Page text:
— Christine Beswick (@bychristinebswk) October 3, 2017
Front page of Reddit, today: “Difference between a brown person killing people and a white person killing people.”
I grew up in a house with guns. I’ve held them in my hands. I’ve shot them, felt the recoil, and seen my targets splinter into pieces.
All of that being said, I believe in gun control.
Following the deadliest mass shooting in United States history, it’s time to redefine “gun control” and our approach to this divisive topic.
“Control” (verb) is defined as “to determine the behavior or supervise the running of.”
Gun control. Meaning, guns control situations, determining the behavior of those facing the barrel. Every time a gun is fired, there is a result. It doesn’t matter who is holding it. Guns themselves control situations. We’ve seen it time and time again in the United States.
As an educator in Cleveland, I saw it when Tamir Rice, the cousin of one of my students, was shot and killed in a nearby park. As a nation, we saw it when Trayvon Martin was shot and killed by a member of the neighborhood watch. In 2016, the Orlando LGBTQ community saw it, as we all did, when 49 people were killed and dozens more were injured.
Yesterday morning, when we turned on our televisions, U.S. residents everywhere watched it happen again—this time in Las Vegas. Regardless of the situation, racial tensions, communities impacted, or political climate, the presence of a gun determines tragic outcomes.
In another sense, “gun control” is defined as “a set of laws or policies that regulate the manufacture, sale, transfer, possession, modification, or use of firearms by civilians.”
Regulations. Policies. Possession. Use. Makes sense right—since a gun can impact not only the owner, but those subject to a gun being in control?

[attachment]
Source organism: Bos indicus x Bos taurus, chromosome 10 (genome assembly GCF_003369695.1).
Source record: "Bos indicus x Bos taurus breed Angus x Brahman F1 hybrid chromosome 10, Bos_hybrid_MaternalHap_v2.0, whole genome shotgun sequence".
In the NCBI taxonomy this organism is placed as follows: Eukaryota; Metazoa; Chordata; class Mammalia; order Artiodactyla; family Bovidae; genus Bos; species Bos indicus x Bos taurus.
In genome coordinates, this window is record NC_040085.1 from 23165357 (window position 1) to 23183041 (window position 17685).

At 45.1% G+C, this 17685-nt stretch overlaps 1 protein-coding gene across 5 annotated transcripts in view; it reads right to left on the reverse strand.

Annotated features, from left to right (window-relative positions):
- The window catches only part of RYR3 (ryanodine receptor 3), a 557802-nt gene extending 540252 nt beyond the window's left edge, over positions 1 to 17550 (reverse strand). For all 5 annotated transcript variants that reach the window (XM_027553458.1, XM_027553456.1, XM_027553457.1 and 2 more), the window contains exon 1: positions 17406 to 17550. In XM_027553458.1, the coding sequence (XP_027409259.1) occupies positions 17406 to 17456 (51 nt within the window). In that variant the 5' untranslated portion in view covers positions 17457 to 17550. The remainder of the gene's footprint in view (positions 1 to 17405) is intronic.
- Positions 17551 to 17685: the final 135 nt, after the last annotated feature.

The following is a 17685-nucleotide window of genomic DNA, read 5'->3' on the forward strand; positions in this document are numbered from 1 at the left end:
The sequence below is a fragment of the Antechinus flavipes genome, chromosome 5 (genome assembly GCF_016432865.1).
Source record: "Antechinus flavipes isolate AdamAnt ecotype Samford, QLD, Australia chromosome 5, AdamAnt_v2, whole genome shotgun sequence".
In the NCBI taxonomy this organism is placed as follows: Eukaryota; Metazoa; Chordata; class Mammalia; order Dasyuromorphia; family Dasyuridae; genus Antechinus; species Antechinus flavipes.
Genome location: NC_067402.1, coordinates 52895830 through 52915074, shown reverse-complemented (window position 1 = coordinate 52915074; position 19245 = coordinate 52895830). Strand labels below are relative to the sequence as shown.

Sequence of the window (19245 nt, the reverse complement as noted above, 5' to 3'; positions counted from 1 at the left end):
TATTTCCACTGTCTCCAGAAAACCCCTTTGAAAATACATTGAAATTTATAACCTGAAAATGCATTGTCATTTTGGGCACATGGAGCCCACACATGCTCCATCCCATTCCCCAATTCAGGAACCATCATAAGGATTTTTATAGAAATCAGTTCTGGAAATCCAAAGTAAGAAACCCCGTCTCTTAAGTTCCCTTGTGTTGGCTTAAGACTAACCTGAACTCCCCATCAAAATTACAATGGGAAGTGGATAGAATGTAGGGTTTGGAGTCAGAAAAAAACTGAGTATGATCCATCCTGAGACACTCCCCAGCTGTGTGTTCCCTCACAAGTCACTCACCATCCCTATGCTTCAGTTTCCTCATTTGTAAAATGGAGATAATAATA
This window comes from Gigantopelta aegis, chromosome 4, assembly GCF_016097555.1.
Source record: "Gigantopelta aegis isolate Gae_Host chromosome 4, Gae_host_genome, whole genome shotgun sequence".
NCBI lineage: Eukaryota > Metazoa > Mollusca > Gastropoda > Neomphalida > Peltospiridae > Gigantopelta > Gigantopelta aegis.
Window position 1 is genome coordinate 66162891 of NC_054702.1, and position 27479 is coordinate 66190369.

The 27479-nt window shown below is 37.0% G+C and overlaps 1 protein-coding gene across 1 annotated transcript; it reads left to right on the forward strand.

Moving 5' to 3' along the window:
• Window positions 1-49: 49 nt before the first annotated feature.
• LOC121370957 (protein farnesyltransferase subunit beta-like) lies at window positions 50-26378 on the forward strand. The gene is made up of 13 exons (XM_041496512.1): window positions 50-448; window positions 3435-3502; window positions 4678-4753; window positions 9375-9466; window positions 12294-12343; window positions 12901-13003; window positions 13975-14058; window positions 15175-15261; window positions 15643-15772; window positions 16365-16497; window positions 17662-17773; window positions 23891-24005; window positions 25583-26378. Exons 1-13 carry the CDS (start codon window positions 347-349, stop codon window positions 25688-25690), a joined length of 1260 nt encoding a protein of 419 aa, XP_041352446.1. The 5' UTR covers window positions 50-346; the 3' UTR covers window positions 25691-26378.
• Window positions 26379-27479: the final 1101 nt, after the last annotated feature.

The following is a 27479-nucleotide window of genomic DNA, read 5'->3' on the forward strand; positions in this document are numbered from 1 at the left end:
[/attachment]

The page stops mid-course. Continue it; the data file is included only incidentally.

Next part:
Because a gun, fired or not, determines behavior and dictates situations, there are policies to help us in knowing and understanding the implications of gun ownership. Did you know that “gun control” in the United States wasn’t a thing until 1964?
Yes, my jaw drops too.
I find this ironic, seeing as the Second Amendment was penned by our founding fathers 175 years prior. It is also depressing, because when “our right to bear arms” was cemented into the Constitution, it took about 20 seconds to clean, load, and fire a gun. If this was the case today, how many tragedies would have been prevented, stopped, or ended fewer lives?
For so many reasons, gun owners should be properly vetted. Do we hand over the car keys to a 16-year-old without making them take a driving course, or pass numerous exams? No. This is for good reason, since the average weight of a car is about 4,000 pounds, and young adults statistically drive fast.
Much like a speeding car with a young driver, a gun in the hands of someone who has not been thoroughly vetted is a disaster waiting to happen.
Obviously, so many issues come into play here—however, if you strive to own a gun, isn’t waiting a few weeks for a background check and mental health exam worth the trouble?
Yesterday, the Washington Post published a wonderful graphic showing NRA contributions to state legislators. Take a look at it. This is who we have to blame for the control a gun can have in a situation. This is who we can blame for the ease of which anyone can purchase a deadly weapon.
While individuals and political communities can offer prayers following massacres like the one on Sunday in Las Vegas, prayers surely have a less measurable impact than what our government could do to prevent these tragedies from being all too common. Unfortunately, could isn’t enough.
Author: R.R. Noall
Image: Twitter @bychristinebswk
Editor: Yoli Ramazzina
Copy Editor: Callie Rushton
Social Editor: Travis May